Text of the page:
At some level, I think we all bristle at the idea of leading an “ordinary” life. The more driven, ambitious, successful, and talented we are, the more such an idea rubs us the wrong way. Perfectionists are among the hardest to analyze (I should know, I am one). We have a way of being in the world that sort of, kind of, works. While this perfectionistic way of being gives us a comforting illusion of control, it tends to undermine our ability to work effectively in everyday life and can lead to all sorts of trouble like anxiety, depression, workaholism, and relationship difficulties to name a few. But even more so, perfectionism undermines our ability to lean into and value the aspects of life that tend to bring meaning and deeper happiness: self-acceptance, love, and the priceless experience of inner peace.
That’s what struck me about Elizabeth Gilbert’s interview. She came to understand that she had mistaken her ordinary human frailties for grandiose demons. She came to see that the real battle was in her own mind. That is a discovery you will find in the journey of any true hero. I’m not talking about someone who sets out to be a hero (as in Reader #1’s comment); that is a different dynamic altogether. I am talking about someone who turns out to be a hero in spite of himself; the kind of hero who was reluctant to accept the call in the first place. There is an old sermon title about Moses’ initial response to God’s call that says it all: “Here I am, Lord, send my brother, Aaron.” Like Moses, the ordinary hero steps out in faith with many misgivings only to find something unexpected and extraordinary: a more capable and courageous version of himself, a sense of purpose, and the satisfaction of helping others.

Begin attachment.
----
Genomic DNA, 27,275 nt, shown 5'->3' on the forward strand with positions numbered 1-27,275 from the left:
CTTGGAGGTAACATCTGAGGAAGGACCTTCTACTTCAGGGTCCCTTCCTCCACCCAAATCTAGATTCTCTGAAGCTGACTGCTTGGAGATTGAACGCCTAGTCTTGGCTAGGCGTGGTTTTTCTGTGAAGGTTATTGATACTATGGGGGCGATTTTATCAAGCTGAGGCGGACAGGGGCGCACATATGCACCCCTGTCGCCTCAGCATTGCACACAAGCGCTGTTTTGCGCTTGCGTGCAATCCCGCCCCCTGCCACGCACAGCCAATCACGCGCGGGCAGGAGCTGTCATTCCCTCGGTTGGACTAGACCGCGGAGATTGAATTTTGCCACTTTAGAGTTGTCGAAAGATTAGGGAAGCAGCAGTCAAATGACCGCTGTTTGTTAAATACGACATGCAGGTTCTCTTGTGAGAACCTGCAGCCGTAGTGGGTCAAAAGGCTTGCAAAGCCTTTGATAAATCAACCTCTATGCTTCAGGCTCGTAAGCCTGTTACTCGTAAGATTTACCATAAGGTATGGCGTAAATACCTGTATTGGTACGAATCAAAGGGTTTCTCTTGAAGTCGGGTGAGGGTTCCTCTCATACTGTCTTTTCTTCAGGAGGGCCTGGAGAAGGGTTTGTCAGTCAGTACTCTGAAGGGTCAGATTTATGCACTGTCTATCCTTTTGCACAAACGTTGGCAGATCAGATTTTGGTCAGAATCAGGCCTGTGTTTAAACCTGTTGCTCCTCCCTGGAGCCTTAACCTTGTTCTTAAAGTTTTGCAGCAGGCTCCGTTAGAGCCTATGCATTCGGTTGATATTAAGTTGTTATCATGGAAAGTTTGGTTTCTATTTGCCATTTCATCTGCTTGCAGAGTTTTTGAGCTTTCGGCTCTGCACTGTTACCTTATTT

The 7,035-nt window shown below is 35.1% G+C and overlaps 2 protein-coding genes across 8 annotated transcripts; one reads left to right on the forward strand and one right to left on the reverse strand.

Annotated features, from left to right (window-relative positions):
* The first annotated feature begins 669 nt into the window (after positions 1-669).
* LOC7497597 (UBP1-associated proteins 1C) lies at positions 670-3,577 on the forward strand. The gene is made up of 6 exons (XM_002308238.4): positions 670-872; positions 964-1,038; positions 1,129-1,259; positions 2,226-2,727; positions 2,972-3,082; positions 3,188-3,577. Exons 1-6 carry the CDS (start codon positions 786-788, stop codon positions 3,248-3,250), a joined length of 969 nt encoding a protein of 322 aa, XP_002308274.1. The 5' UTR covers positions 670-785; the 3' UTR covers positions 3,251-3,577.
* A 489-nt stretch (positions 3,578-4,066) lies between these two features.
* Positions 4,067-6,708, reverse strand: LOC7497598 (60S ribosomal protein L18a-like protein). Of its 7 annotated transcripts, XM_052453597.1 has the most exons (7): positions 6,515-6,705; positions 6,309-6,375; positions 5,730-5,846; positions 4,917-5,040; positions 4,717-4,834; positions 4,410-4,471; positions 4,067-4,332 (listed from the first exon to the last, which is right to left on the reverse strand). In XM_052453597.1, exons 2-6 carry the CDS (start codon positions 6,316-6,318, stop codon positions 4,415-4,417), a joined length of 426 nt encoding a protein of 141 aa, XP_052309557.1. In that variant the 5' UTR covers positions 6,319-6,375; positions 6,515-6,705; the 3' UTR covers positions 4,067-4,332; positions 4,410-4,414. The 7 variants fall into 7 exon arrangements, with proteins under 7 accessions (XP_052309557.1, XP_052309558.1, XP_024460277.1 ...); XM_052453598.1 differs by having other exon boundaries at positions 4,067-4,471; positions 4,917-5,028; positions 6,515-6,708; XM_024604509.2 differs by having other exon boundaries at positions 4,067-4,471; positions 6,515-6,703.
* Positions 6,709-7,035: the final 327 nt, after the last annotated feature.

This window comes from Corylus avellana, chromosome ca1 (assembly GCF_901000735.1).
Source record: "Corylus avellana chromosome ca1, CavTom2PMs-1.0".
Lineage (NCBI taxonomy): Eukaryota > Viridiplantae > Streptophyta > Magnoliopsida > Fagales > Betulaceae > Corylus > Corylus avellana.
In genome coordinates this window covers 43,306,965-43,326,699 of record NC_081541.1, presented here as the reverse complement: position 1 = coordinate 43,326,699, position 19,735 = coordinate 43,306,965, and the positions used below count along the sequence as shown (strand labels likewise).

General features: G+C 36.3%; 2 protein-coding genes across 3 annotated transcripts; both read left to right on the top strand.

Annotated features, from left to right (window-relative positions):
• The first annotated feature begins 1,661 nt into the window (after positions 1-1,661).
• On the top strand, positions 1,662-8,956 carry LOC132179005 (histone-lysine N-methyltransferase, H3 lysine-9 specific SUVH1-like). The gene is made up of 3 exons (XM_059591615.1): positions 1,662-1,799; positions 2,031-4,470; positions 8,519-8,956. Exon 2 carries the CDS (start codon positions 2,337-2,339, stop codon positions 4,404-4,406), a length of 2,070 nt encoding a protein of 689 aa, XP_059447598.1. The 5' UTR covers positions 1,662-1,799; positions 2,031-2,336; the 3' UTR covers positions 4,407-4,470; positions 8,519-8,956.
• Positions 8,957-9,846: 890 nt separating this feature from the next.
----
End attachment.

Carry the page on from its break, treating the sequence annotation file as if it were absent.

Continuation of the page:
Along the way, true heroes shift their focus from the external battle to the internal one. Often they put down their weapons. They give up their thirst for violence and revenge and even victory. They relinquish their omnipotence. They have moments when, like Elijah, they sit under that juniper tree and wish they were dead. They face defeat. They wipe their tears, fall asleep, and have a dream. They wake up the next day, say a prayer, and try again but, now, in a different way. They embrace life as it is and, in so doing, find a way to transform it and make it better. Not perfect. Just better.
That’s really the best we can do in this ordinary life—and, as Reader #2 says, it’s more than most people do. To me, that’s what makes the journey of self-discovery both heroic and ordinary. That’s my story and I’m sticking to it.
Copyright 2015 Jennifer Kunst, PhD
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To read more about Jennifer's model of personal growth, check out her recently released book, Wisdom from the Couch: Knowing and Growing Yourself from the Inside Out